AAOS February 20, 2018
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Bipartisan Budget Deal Addresses Numerous
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House Subcommittee Discusses Consolidation

President Trump’s Budget Request

Good Samaritan Legislation Passes House Committee

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House of Representatives Legislative Activities

Senate Legislative Activities

Good Samaritan Legislation Passes House Committee

On February 14, the House Energy and Commerce Committee, chaired by Rep. Greg Walden (R-OR), advanced three bipartisan bills to the House of Representatives for consideration. In particular, the committee passed H.R. 1876, the Good Samaritan Health Professionals Act of 2017, which helps protect health care professionals who volunteer their services when a major emergency arises. The American Association of Orthopaedic Surgeons (AAOS) has continually advocated for this legislation and applauds members of Congress for advancing this important measure. Specifically, H.R. 1876 provides clear liability protections to licensed health care professionals who volunteer health care services to victims during a declared national disaster. Notably, the legislation respects existing medical liability laws and does not protect providers in cases of willful or criminal misconduct, gross negligence, or reckless misconduct.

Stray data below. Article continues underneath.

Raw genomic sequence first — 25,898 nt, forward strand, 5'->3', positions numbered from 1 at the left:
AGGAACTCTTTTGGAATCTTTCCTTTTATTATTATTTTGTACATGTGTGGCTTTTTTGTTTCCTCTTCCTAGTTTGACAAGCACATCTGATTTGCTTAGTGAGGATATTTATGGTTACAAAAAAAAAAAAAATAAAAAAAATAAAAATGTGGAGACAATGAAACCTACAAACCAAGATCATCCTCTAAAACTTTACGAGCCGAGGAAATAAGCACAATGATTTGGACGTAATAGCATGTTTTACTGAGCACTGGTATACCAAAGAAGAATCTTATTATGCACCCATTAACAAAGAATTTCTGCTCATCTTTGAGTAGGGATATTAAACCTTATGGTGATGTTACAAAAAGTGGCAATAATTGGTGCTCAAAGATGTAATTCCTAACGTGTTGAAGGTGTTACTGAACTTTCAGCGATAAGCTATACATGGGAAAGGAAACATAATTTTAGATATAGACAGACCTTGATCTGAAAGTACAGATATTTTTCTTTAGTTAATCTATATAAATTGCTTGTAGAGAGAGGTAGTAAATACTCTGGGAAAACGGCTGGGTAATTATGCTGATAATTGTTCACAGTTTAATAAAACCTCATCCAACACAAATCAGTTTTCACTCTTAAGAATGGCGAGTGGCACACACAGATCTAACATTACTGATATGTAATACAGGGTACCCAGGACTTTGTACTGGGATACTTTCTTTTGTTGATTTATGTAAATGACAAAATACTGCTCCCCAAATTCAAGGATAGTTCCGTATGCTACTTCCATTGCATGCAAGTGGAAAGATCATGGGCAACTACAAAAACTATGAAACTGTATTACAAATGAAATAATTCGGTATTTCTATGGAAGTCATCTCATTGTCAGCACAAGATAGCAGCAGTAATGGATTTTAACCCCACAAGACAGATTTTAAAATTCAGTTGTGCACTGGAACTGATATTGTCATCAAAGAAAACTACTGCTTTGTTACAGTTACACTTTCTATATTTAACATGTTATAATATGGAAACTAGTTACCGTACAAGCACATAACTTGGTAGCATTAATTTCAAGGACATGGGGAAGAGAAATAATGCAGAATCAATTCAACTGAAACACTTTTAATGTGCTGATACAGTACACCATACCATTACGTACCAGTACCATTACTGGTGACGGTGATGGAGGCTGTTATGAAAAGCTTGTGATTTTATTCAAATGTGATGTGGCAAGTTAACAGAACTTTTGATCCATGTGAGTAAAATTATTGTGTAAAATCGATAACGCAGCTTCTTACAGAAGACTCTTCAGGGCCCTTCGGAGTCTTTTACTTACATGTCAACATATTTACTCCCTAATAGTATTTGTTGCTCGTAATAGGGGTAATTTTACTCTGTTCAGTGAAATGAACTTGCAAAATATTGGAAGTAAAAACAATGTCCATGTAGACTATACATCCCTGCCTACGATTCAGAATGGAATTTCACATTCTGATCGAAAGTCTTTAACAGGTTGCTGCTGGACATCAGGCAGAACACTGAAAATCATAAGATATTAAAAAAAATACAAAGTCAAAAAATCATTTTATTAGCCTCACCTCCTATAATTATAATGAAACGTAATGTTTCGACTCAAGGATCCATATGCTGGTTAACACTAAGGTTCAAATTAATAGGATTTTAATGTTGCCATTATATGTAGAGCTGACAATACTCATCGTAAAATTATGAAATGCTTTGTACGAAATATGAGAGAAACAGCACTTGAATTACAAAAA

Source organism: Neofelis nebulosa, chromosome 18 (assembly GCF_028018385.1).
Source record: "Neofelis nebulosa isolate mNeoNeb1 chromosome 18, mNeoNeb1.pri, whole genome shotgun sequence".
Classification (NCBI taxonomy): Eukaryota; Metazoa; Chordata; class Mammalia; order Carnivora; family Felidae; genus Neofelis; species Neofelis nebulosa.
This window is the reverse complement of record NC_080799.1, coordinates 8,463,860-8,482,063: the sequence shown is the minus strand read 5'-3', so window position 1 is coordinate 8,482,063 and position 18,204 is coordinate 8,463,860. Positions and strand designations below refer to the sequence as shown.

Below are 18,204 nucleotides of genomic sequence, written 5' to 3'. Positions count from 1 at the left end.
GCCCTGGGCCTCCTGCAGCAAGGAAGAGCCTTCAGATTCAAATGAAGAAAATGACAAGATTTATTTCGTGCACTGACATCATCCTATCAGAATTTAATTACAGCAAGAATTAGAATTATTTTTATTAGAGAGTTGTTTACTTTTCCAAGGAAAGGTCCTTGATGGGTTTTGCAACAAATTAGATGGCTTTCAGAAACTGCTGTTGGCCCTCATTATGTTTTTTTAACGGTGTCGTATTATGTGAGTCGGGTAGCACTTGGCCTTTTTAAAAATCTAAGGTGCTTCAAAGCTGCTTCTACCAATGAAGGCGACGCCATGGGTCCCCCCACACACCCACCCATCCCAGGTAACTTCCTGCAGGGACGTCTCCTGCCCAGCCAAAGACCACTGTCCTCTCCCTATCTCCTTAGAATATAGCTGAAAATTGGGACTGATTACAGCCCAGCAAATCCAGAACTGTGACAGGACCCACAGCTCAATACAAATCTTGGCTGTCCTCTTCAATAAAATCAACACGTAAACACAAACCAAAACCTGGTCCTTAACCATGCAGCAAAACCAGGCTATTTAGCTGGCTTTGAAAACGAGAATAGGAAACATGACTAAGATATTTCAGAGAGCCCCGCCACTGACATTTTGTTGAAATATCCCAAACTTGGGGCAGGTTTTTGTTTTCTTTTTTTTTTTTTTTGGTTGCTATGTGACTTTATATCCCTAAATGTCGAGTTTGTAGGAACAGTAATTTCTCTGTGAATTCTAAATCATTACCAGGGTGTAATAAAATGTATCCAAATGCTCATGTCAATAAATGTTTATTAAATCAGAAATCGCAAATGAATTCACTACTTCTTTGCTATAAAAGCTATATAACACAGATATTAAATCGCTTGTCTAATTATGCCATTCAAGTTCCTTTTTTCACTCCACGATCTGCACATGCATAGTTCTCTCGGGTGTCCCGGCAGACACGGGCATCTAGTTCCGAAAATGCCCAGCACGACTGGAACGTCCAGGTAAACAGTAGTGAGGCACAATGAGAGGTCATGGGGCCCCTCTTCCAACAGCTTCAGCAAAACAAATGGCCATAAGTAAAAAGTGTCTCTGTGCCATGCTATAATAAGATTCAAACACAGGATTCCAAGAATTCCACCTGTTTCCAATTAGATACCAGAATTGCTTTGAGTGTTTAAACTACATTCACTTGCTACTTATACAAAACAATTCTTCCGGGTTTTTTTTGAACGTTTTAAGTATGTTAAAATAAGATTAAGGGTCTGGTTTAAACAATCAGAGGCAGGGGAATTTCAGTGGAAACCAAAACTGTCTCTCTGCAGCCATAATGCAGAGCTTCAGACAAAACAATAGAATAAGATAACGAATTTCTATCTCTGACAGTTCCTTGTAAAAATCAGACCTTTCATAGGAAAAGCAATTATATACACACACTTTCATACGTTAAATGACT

HR 1876

“Collectively, each of these bills exemplify the hard-working, bipartisan nature of this committee,” said Walden after the vote. “Today, we capitalized on an opportunity to make meaningful reforms to our public health efforts and for health care professionals serving our communities, to provide certainty to our manufacturers, and to increase transparency and accountability at the FCC.”

“Recent federally-declared disasters have highlighted the need for medical professionals who wish to assist those affected and that they not be turned away or limited in the scope of their assistance due to a potential medical liability lawsuit,” stated AAOS and the Orthopaedic Trauma Association (OTA) in a letter to the committee. “While current state and federal laws provide some level of liability protections for licensed health care professionals, this legislation would fill remaining gaps and ensure that vital health care services – often provided by medical volunteers – remain available, all while respecting existing medical liability laws in individual states. Again, the AAOS and OTA applaud your committee’s interest in this important issue and we look forward to working with you to ensure final passage in the House of Representatives.”

Read the full letter online here.